Sunday, February 8, 2009

BREAKUP!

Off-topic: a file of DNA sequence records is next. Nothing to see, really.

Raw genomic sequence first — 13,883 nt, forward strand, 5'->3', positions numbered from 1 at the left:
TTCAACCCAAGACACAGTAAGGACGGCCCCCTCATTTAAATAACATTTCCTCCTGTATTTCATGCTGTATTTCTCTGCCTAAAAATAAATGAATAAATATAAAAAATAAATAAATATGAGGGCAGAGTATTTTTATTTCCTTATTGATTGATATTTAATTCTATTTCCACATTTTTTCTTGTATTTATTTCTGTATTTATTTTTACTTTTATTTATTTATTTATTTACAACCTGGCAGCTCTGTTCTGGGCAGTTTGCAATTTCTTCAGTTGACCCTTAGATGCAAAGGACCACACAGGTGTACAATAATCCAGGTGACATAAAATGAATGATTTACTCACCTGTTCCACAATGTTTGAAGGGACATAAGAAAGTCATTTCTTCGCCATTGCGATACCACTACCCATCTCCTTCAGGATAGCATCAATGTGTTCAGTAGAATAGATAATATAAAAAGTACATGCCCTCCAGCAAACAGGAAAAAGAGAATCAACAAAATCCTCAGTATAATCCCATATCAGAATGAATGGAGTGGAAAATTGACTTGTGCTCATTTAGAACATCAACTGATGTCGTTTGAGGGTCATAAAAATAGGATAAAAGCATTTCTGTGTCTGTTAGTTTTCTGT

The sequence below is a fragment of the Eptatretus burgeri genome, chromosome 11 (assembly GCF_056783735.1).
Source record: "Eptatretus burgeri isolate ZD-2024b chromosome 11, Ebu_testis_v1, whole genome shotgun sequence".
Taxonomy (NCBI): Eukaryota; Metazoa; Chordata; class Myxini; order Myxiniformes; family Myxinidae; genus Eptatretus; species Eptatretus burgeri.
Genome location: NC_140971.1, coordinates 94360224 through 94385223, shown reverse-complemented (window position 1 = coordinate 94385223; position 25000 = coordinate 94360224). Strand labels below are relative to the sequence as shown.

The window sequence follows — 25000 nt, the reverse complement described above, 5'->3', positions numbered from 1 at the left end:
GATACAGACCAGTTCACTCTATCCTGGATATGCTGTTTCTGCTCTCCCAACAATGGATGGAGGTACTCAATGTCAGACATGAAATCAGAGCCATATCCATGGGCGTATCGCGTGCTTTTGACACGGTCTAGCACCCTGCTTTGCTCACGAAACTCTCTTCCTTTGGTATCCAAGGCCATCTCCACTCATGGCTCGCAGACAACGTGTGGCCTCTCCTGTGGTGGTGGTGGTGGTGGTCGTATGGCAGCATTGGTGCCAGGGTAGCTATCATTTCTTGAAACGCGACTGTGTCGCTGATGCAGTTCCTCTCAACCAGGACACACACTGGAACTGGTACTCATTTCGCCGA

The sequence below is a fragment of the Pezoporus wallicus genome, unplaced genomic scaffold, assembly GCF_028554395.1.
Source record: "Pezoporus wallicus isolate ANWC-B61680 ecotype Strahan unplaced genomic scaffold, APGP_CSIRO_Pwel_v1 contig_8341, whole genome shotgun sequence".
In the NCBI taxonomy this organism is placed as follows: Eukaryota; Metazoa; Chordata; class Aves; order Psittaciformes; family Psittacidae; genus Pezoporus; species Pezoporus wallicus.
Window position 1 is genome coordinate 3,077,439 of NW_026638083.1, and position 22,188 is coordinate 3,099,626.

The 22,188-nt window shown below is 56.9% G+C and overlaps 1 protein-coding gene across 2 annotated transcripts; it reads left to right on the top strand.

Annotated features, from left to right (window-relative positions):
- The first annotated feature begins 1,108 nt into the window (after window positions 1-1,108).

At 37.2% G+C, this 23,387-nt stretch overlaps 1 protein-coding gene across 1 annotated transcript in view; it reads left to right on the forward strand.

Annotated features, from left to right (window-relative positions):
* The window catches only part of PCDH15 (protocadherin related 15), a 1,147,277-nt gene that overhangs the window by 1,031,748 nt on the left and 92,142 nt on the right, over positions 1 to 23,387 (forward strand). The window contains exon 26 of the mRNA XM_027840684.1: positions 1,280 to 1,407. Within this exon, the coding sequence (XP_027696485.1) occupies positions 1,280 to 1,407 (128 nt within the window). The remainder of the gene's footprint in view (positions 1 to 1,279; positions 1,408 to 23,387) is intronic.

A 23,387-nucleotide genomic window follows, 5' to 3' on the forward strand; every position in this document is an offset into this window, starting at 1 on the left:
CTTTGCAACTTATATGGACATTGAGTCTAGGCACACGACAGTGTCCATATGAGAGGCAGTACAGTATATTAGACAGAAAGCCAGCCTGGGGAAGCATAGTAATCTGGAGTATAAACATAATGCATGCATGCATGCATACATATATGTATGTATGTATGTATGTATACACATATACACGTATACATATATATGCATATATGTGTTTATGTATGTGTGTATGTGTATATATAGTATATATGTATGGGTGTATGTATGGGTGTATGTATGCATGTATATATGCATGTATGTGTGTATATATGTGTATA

Yesterday’s official temperature reached 54 degrees; today’s high likely won’t make it above the mid-40s. Both days were filled with sun. (Oddly, today feels warmer—probably because yesterday the ground still lay hidden beneath a thick layer of ice-crusted snow; the breeze wafting over this icy covering was…well, cold as ice.) Still, as the day wore on the melt began and kept increasing—dripping eaves, icicles breaking off and shattering on the deck, the whoosh-wallop of snow sliding from the roof, a wet sheen atop the ground’s white crust…and toward sundown, the first few patches of dark earth and pale grass beginning to appear in the lawn. Winter probably wasn’t over, but this round of winter, anyway, was definitely on the way out. Today the old snow cover is all but gone and the river is rising—a foot during the night, another eighteen inches since morning, and probably more to come. The real event has been the break-up of the river’s ice. For weeks now we’ve had ice-shelves—wide bands of ice extending anywhere from a half-dozen to 30 feet out from both banks, depending on the current’s line and speed. Upstream from here, along more than a mile of slower-moving stream, the ice-cover has stretched from bank-to-bank. Throughout the day, a chunk of ice, from the size of a dinner plate, to bigger than a dinner table, would break off and float downstream. (The ice-shelf pictured in yesterday’s bird-drinking post, for example, broke up and washed away before noon.) Then, about forty-five minutes ago, I heard a grinding roar, looked up from my desk, and was astonished to see the swollen river absolutely filled with a fast-moving blocks and chunks of white ice—some the size of a living-room carpet and more than a half-foot thick. Intermixed were limbs and logs, leaves, bits of debris. It looked like a scene from the arctic. Apparently all the ice pack upstream had just given way and was washing in our direction. Out on the deck, which has it’s support posts planted in bottom of the river itself, the air felt suddenly colder—a sharp cold which had, until only moments before, been locked in the white layers beneath my perch. I could hear the mutter and groan of the passing ice, hear the deep basso grinding which given time and scale can carve and shape a continent. I could feel the power of that moving ice vibrating under my feet. Wondrous, scary…a whole-body experience. The floe lasted perhaps twenty minutes—whatever time it took for the brisk current to carry a mile’s worth of breakup ice past the cottage. Now, only minutes later, the river is free of its burden, loosened from winter’s bonds. And I too feel loosened and free—though I have no doubt winter will still be around for another month or more. Yet, I’ve just witnessed the rare treat of ice-out. A season’s stranglehold suddenly broken…however temporarily. That’s reason enough to renew my faith in a coming spring.